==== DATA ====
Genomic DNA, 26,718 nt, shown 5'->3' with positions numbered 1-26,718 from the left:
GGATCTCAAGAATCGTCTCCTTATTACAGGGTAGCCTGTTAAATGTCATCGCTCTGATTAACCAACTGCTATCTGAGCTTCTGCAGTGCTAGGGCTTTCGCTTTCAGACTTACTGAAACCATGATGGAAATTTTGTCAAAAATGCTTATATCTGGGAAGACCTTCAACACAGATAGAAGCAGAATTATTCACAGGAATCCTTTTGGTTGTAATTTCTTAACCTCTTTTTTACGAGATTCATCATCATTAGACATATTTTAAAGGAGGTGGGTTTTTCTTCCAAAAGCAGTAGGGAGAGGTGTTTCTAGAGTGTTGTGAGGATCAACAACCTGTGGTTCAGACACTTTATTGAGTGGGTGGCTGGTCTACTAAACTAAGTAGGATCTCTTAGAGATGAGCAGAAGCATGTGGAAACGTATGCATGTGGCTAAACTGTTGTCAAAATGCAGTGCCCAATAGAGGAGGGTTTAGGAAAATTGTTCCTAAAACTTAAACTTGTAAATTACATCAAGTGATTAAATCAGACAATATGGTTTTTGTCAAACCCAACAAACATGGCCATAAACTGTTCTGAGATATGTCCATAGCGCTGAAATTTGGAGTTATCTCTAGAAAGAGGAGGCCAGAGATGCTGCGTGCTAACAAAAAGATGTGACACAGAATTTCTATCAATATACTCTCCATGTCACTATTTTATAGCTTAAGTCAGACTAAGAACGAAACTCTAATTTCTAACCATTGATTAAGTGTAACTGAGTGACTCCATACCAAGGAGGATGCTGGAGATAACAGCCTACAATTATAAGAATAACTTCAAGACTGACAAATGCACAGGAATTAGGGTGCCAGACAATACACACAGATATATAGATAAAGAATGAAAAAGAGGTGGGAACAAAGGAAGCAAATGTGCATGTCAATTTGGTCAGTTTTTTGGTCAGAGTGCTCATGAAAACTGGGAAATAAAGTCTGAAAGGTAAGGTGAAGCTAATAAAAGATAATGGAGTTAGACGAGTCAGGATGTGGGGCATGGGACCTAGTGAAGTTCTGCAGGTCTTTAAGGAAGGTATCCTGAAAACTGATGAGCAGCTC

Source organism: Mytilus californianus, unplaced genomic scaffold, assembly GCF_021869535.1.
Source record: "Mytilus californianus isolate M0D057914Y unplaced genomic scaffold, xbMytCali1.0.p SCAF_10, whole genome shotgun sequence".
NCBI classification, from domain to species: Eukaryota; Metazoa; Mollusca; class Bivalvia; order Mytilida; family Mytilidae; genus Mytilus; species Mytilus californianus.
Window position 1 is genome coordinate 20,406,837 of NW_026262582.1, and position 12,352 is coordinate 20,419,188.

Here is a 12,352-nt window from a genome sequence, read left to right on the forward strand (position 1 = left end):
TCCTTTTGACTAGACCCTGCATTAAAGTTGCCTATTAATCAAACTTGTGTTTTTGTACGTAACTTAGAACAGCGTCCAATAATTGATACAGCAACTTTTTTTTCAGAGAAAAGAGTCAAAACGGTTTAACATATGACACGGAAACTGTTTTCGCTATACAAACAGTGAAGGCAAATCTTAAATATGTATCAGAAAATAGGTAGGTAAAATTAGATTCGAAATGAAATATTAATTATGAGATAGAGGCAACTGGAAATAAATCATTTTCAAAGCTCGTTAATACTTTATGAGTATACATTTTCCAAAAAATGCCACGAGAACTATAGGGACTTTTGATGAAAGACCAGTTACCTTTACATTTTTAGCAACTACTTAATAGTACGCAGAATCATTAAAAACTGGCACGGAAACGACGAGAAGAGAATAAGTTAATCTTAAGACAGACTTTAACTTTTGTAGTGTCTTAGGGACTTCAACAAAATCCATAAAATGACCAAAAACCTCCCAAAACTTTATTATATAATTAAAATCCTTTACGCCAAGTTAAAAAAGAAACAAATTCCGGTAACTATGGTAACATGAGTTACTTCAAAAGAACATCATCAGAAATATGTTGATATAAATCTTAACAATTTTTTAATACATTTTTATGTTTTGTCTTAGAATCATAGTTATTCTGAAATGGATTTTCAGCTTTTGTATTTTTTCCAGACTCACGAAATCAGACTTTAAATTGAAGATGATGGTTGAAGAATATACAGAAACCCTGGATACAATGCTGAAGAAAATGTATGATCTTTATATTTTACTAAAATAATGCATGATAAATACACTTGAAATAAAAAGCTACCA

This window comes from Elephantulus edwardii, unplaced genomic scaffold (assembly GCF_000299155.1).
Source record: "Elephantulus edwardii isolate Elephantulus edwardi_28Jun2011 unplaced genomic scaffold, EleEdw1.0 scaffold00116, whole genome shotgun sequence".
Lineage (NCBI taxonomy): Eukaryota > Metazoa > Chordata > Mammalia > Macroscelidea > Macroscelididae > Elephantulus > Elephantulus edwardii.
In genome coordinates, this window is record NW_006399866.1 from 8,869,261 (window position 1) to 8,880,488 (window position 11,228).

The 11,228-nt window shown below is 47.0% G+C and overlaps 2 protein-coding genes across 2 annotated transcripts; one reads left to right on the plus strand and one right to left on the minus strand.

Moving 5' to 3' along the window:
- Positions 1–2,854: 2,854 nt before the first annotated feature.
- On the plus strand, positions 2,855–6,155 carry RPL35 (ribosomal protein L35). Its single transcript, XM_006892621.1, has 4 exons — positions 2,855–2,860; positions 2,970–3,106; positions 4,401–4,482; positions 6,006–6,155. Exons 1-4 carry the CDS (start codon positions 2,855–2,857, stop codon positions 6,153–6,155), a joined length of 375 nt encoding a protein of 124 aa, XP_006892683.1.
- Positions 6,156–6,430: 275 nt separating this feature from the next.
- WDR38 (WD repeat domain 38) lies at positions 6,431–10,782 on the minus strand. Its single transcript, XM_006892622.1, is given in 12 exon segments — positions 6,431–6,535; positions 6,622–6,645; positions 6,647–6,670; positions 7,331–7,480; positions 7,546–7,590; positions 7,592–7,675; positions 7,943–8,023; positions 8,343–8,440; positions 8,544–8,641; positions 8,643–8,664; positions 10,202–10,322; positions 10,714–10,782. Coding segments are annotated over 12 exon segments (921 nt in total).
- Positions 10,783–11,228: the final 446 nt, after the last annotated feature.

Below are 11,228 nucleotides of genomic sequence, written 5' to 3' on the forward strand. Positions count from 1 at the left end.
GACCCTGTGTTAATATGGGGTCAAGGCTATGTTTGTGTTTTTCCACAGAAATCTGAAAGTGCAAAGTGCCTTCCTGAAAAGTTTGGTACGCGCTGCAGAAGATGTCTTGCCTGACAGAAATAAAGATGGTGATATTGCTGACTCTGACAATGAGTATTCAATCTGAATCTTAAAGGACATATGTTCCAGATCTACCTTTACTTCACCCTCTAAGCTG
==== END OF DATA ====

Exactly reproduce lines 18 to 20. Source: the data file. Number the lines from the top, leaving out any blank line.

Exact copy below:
- WDR38 (WD repeat domain 38) lies at positions 6,431–10,782 on the minus strand. Its single transcript, XM_006892622.1, is given in 12 exon segments — positions 6,431–6,535; positions 6,622–6,645; positions 6,647–6,670; positions 7,331–7,480; positions 7,546–7,590; positions 7,592–7,675; positions 7,943–8,023; positions 8,343–8,440; positions 8,544–8,641; positions 8,643–8,664; positions 10,202–10,322; positions 10,714–10,782. Coding segments are annotated over 12 exon segments (921 nt in total).
- Positions 10,783–11,228: the final 446 nt, after the last annotated feature.

Below are 11,228 nucleotides of genomic sequence, written 5' to 3' on the forward strand. Positions count from 1 at the left end.